Loviatar

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For the deity in the Dungeons & Dragons role-playing game, see Loviatar (Forgotten Realms).

Loviatar (Finnish pronunciation: [ˈloʋiɑtɑr], alternative names Loveatar, Lovetar, Lovehetar, Louhetar, Louhiatar, Louhi) is a blind daughter of Tuoni, the god of death in Finnish mythology. She was said to be the worst of them all. She was impregnated by wind and gave birth to nine sons, the Nine diseases. In some poems, she also gives birth to a tenth child who is a girl.[1] She is mentioned in the 45th rune of the Kalevala.[2]

Excerpt from the Kalevala[edit]

The blind daughter of Tuoni,
Old and wicked witch, Lowyatar,
Worst of all the Death-land women,
Ugliest of Mana's children,
Source of all the host of evils,
All the ills and plagues of Northland,
Black in heart, and soul, and visage,
Evil genius of Lappala,
Made her couch along the wayside,
On the fields of sin and sorrow;
Turned her back upon the East-wind,
To the source of stormy weather,
To the chilling winds of morning.

Relation to Louhi[edit]

When Elias Lönnrot compiled Kalevala, he made Loviatar and Louhi two different characters. However, in the old folk poems the names are often used interchangeably. Some poems specify Louhi as the mother of the Nine diseases[3] and others give Loviatar the title "Whore Mistress of Pohjola".[4]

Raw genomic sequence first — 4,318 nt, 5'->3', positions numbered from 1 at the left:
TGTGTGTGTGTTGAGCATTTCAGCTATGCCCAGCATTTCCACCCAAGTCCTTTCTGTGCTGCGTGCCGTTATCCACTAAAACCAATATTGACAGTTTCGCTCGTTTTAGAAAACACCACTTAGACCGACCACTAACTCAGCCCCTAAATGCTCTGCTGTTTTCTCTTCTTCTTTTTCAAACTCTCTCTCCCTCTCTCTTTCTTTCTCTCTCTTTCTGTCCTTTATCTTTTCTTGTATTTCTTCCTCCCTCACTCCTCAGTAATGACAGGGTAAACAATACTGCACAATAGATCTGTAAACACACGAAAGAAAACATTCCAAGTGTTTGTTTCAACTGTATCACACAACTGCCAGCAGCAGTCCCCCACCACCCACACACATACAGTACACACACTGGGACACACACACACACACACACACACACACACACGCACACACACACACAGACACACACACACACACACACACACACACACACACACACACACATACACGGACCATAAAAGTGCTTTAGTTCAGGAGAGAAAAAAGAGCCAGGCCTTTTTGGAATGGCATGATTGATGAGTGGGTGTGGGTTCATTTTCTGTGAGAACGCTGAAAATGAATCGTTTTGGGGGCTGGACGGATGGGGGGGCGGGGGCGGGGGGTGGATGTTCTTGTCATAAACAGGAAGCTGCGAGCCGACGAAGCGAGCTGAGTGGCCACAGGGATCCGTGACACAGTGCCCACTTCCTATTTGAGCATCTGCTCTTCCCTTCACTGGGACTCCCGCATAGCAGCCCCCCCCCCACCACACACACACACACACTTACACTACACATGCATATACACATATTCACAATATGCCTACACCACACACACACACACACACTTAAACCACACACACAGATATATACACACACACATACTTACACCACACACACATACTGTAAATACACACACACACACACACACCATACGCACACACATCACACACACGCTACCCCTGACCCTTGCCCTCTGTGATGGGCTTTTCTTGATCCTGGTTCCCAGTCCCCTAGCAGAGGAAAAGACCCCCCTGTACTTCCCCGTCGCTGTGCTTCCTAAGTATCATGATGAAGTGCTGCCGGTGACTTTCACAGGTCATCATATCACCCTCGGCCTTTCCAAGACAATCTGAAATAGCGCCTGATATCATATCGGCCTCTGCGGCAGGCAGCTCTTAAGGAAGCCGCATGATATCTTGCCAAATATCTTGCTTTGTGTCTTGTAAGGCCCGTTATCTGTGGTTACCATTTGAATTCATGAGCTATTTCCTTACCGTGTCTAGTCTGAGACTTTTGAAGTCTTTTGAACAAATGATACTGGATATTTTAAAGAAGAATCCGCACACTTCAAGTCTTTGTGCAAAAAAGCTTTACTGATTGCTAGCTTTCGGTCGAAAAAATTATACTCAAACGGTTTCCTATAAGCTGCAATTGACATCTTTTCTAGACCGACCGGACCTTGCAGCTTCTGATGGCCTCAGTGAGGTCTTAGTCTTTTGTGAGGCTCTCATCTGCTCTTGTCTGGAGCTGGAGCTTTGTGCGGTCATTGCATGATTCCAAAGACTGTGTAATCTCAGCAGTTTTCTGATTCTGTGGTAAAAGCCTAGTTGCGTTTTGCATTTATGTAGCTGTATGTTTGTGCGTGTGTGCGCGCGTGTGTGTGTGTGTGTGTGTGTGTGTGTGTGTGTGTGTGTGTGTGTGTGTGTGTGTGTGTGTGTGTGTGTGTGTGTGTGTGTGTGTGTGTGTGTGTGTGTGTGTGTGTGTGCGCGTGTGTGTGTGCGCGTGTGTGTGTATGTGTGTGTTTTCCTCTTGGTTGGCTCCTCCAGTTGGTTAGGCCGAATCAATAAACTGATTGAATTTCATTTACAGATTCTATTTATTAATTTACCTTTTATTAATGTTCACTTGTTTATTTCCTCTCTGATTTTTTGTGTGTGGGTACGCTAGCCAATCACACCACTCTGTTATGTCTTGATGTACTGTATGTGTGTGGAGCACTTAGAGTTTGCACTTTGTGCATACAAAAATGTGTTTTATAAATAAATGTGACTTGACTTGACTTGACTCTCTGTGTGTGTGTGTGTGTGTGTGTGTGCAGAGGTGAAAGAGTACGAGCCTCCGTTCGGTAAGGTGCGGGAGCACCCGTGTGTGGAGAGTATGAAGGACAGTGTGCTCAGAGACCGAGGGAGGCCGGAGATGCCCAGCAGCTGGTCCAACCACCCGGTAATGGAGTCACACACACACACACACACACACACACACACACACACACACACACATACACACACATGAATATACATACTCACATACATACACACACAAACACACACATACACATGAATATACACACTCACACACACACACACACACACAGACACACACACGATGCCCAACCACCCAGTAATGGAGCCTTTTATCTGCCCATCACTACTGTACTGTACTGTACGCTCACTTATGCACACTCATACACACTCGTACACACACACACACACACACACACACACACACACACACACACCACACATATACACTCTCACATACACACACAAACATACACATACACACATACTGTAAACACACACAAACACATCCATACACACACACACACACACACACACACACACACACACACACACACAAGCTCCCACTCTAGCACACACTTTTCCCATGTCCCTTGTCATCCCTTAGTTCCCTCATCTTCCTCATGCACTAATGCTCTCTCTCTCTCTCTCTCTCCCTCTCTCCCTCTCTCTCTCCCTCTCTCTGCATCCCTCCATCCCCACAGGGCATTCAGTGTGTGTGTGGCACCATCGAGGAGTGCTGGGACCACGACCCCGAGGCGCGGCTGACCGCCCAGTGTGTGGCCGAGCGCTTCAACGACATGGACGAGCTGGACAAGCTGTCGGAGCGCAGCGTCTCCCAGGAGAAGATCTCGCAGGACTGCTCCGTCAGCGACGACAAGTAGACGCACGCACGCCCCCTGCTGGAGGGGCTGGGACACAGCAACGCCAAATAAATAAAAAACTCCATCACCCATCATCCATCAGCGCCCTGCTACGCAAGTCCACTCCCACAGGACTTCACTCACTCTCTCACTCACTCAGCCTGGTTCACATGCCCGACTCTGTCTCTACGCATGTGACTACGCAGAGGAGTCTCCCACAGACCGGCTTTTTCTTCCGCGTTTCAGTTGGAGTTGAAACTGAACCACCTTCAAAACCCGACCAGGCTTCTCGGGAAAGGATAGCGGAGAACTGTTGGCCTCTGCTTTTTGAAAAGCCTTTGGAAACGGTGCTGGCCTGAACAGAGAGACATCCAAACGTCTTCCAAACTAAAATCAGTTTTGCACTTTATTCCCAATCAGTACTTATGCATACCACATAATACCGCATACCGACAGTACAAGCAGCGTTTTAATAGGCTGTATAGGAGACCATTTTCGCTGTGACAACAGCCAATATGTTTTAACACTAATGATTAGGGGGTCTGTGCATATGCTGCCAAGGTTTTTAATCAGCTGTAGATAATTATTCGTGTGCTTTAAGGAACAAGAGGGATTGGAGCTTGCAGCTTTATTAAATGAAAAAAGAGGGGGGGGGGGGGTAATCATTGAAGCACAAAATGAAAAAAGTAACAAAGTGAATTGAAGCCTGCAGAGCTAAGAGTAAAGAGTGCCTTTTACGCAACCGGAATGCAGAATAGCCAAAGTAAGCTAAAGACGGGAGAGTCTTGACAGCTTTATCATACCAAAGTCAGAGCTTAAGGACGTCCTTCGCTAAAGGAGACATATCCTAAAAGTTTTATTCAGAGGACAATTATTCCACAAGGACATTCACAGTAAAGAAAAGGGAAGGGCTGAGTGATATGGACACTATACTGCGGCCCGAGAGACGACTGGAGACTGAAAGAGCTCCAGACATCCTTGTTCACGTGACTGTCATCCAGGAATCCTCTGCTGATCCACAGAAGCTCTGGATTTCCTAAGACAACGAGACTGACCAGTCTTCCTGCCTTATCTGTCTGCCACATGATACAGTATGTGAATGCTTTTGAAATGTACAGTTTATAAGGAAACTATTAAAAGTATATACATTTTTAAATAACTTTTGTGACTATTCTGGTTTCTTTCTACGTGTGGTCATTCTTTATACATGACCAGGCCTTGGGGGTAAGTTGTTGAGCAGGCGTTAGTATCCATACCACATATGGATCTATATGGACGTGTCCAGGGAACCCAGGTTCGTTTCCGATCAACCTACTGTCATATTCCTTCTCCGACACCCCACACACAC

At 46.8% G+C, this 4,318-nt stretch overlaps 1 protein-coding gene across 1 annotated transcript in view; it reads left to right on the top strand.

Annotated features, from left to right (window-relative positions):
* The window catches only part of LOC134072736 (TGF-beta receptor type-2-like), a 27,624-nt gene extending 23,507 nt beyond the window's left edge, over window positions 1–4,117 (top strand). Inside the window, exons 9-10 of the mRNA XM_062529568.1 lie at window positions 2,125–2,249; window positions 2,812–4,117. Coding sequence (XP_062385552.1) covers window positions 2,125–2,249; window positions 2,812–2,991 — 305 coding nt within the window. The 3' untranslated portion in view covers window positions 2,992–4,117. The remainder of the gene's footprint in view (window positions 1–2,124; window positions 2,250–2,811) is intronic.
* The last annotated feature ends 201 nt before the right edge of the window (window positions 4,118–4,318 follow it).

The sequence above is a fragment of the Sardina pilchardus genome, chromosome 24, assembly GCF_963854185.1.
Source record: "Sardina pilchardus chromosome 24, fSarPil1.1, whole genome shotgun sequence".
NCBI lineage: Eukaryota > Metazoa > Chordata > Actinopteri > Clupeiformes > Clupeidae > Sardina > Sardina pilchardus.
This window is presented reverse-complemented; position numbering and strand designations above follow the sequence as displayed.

There is one difference between Louhi and the various forms of Loviatar in the poems. The Loviatar name family occurs only in spells where diseases are banished to go back to her while Louhi occurs also in epic poems. She gives quests to heroes,[5] and opposes Lemminkäinen in a spell contest.[6]

One hypothesis is that Louhi and Loviatar were regional variant names for the same goddess and that the epic poems were composed in an area where Louhi was the primary name. A large portion of the epic poems speak only about the Mistress of Pohjola and don't call her by name at all.[7]

See also[edit]

References[edit]

  1. ^ Suomalainen mytologia. By Martti Haavio. Published in 1967.
  2. ^ Kalevala, Rune XLV. Translated by John Martin Crawford (1888).
  3. ^ For example, poem 2104 of part I4 of Suomen Kansan Vanhat Runot (SKVR), the corpus of old Finnish folk poems (in Finnish).
  4. ^ For example, poem 2039 of part VII4 of SKVR.
  5. ^ Such as poems 1020 of part I2 and 364 of part VII1 in SKVR.
  6. ^ Poem 815 of part I2 of SKVR.
  7. ^ There are about 50 such poems in part I1 of SKVR.